SELF-ISOLATION, DAY 7
Monday at 5:39 pm
SELF-ISOLATION, DAY 7
So this is the seventh day. It is also Monday, so I did not plan this very well, but I actually did not plan this whole thing at all. It is not one of my made-up stories.
Today I have been kind of tired and groggy, but not like I am sick. I am always tired after working the weekend but, like many people who find themselves working past their expected retirement age, it is not easy. But we all have to work for a living; many people work at something which does not give them pleasure but is just a necessity. So, late in life I am learning new things about Life and being a human.
Today still, I have very mixed feelings about our situation. I DO believe the statistics I read in the media. Cases are spreading fast, including in this country, with a real decrease in China. But the statistics are to some extent misleading because comparatively few people in our country are being tested: not enough test kits and no uniform system to test people, so there are likely many more already infected but not tested. But you likely already know this from the media.
There are no frightening pictures of the sub-microscopic virus. When we only know that we might have a disaster in the making, it is hard to be concerned. No skyscrapers falling, no giant waves crashing on the beaches, torrential rains or earthquake scenes. And, as a coworker from Eastern Europe reminded me yesterday, America/USA, is such a large country so we can have a horrific disaster in one part, and sunshine and chirping birds elsewhere. Right now, outside my living room window the sun is in fact shining.
But… WE NEED TO LISTEN TO THE SCIENTISTS! The Surgeon General, Jerome Adams warns things could get worse and we really, really need to shelter in place as much as possible. Isolating ourselves is very important. I try to not make this political, although some of you know my leanings, but this should not be about politics but listening to our many educated healthcare specialists. If I were a healthcare worker in New York, I would likely be too tired to argue this point. There are so many who cannot avoid contact: bus drivers, taxies, police, fire dept, those who maintain the energy grid, maintain our heating and air-conditioning, groceries, and I already said healthcare workers.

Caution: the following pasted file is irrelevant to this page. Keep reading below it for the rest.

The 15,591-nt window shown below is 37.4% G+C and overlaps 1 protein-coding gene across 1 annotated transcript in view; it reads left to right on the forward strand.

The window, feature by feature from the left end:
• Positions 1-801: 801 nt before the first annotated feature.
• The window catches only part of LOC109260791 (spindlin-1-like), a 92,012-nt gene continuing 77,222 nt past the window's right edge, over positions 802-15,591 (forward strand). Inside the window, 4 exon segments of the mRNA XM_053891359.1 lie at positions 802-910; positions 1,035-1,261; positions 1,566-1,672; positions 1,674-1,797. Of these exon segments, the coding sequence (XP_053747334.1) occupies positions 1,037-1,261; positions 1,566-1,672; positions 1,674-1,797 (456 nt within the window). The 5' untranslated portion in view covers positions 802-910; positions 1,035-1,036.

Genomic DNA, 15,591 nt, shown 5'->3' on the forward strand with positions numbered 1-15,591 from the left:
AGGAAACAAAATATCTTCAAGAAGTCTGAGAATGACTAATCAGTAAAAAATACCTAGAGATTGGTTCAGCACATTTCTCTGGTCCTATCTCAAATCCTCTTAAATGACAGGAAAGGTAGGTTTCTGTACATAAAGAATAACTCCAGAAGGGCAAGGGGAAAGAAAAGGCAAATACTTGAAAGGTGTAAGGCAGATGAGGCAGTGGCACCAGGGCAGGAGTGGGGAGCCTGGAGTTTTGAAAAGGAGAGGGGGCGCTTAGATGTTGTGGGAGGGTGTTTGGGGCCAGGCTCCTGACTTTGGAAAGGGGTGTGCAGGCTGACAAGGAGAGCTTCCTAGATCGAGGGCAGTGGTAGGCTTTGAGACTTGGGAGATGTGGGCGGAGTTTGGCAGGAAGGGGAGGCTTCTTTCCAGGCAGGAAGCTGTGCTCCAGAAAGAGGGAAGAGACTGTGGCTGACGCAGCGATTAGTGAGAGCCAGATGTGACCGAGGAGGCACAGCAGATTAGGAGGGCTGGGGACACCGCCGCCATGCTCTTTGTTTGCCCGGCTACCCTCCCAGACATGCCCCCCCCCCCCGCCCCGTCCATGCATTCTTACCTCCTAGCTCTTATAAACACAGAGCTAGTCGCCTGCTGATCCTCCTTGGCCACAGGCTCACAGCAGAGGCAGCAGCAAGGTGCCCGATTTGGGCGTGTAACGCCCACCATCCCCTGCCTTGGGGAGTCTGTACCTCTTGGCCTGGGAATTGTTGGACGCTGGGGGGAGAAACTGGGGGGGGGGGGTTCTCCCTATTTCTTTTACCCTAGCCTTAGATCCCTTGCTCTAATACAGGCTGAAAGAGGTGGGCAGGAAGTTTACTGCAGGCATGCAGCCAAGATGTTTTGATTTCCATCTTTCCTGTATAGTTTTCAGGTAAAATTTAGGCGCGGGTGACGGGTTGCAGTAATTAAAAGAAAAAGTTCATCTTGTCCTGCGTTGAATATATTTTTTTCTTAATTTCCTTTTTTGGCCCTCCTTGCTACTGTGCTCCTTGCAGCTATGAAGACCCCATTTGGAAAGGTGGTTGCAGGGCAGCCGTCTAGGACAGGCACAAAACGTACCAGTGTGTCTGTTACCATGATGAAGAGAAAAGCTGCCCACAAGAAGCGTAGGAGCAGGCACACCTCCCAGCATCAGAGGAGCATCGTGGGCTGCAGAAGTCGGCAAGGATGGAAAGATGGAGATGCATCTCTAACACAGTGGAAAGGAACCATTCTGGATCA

Another group, I watched a short video from the Grayzone.com, about our huge prison system. I believe we have the largest in the world, and we take poor care of those in the system. Just because they are in prison does not mean we have a right to not care about them. Anyone here have strong religious beliefs about caring for the prisoners and the poor? No? Or maybe yes. Besides that many, many are people who are in some form of incarceration merely because they were arrested, could not afford bail, and may be innocent but they will sit there, in confinement with others, until they can have a trial. If you cannot pay traffic tickets or some other fine, you may end up in confinement. This only adds to their problems, and if there is a spread of the epidemic in the prison population, the workers there will contract it also and take the virus home with them.
As I said, I am conflicted. We should keep our morale up, keep our beliefs intact, care for each other and enjoy life. Teach our children.
I have finished my veggie smoothie and my potatoes are boiling. After that I will take the dog out again for some fresh air. Hang in there and be safe.
March 23, 2020